Deforestation was initiated by colonial logging operations: on Luzon, the bulk of deforestation took place before 1920; on Cebu, a logging ban was decided as early as 1870 in view of soil erosion problems. Overall, however, the US colonial rule (from 1904) accelerated deforestation by the introduction of modern logging methods. Settling in deforested areas became common under the pressure of population growth on lowland areas; with time, settling indeed became the main driving factor. In the 1960s and 1970s (after the peak of logging for export to Japan), population growth rates of up to 8 percent were observed in immigration areas.
Rapid population growth at the country level certainly was an important factor in this process, enhanced by unequal land distribution, poverty, lack of non-agricultural income opportunities and poor development policies. The development of export crops also was determinant in the land extension that almost doubled the cultivated area between 1960 and 1980 and reduced the forest area almost by half (Cruz and Cruz, 1990). But those crops also responded to the growing population's need for cash. Currently one third of the total population live upland, where half the area presents slopes that would require exceptional conservation works to support any cultivation. Critical watersheds are damaged, disrupting and loading rivers with silt while there is a growing need for irrigation, hence for stable water regimes. In fact, agriculture increasingly suffers from water deficits.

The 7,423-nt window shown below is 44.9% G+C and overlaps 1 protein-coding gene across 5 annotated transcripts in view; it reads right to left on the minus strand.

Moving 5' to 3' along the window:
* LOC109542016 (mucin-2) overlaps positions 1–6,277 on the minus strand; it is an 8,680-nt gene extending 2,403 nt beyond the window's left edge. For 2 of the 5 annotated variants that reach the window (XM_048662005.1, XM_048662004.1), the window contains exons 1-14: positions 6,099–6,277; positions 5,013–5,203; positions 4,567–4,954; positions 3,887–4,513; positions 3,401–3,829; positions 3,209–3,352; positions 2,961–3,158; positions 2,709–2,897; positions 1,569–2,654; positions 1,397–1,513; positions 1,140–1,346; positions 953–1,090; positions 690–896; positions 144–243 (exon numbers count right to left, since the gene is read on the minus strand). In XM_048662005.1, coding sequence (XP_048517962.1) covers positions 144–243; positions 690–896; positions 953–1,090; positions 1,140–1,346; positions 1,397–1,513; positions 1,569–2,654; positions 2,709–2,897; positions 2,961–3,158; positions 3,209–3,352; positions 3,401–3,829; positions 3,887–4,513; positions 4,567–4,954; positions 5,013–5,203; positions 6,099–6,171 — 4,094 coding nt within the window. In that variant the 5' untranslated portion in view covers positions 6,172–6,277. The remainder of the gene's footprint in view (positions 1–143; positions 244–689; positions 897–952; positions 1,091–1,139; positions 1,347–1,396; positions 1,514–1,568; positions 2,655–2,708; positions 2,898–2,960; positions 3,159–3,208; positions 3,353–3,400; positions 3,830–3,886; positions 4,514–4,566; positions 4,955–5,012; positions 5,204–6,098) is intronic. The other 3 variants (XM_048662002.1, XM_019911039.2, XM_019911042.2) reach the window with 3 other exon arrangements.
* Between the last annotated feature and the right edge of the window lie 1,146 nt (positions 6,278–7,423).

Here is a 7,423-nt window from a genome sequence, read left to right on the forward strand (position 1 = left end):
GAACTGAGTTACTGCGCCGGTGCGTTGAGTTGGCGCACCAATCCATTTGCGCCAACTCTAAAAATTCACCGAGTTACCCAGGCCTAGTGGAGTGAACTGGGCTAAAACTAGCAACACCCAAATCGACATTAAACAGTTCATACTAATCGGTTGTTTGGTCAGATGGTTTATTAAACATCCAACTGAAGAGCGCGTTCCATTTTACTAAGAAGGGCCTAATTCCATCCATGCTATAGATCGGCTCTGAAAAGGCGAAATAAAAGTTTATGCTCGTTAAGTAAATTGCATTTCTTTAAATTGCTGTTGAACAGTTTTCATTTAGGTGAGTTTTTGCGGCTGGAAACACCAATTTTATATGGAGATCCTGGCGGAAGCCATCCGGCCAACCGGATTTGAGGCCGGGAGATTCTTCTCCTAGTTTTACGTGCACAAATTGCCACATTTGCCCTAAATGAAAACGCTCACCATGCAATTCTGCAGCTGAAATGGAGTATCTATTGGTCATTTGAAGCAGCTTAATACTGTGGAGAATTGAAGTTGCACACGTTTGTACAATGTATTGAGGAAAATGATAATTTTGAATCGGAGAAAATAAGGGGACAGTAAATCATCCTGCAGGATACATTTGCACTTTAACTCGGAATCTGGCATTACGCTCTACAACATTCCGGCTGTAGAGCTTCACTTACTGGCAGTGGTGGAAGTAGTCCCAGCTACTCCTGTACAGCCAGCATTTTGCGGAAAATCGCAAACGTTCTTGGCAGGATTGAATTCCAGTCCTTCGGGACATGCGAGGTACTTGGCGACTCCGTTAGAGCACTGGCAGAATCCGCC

Coastal areas are vital for this populous country with an extremely long coastline. They used to be highly productive, supporting at least one fourth of the population. But the development of coastal towns and industries, the destruction of mangroves, the degradation of water systems, have grossly depleted the fisheries. Total catch has levelled off at 2 million tons, while it is projected that 4 million tons would be needed in 2020 (Myers, 1992).
Although growth has slowed somewhat, 1.4 million is still added to the country population yearly. The policy aims not only at further slowing the overall growth but also at halting the "exodus" to urban and coastal areas. This goes in the right direction as far as some environmental problems are concerned, but there remains a problem of the highlands. The agricultural "frontier" is closing there, which means that threshold effects are impending: unless human pressure stops mounting, local ecological systems may collapse, putting the subsistence of a large population at jeopardy.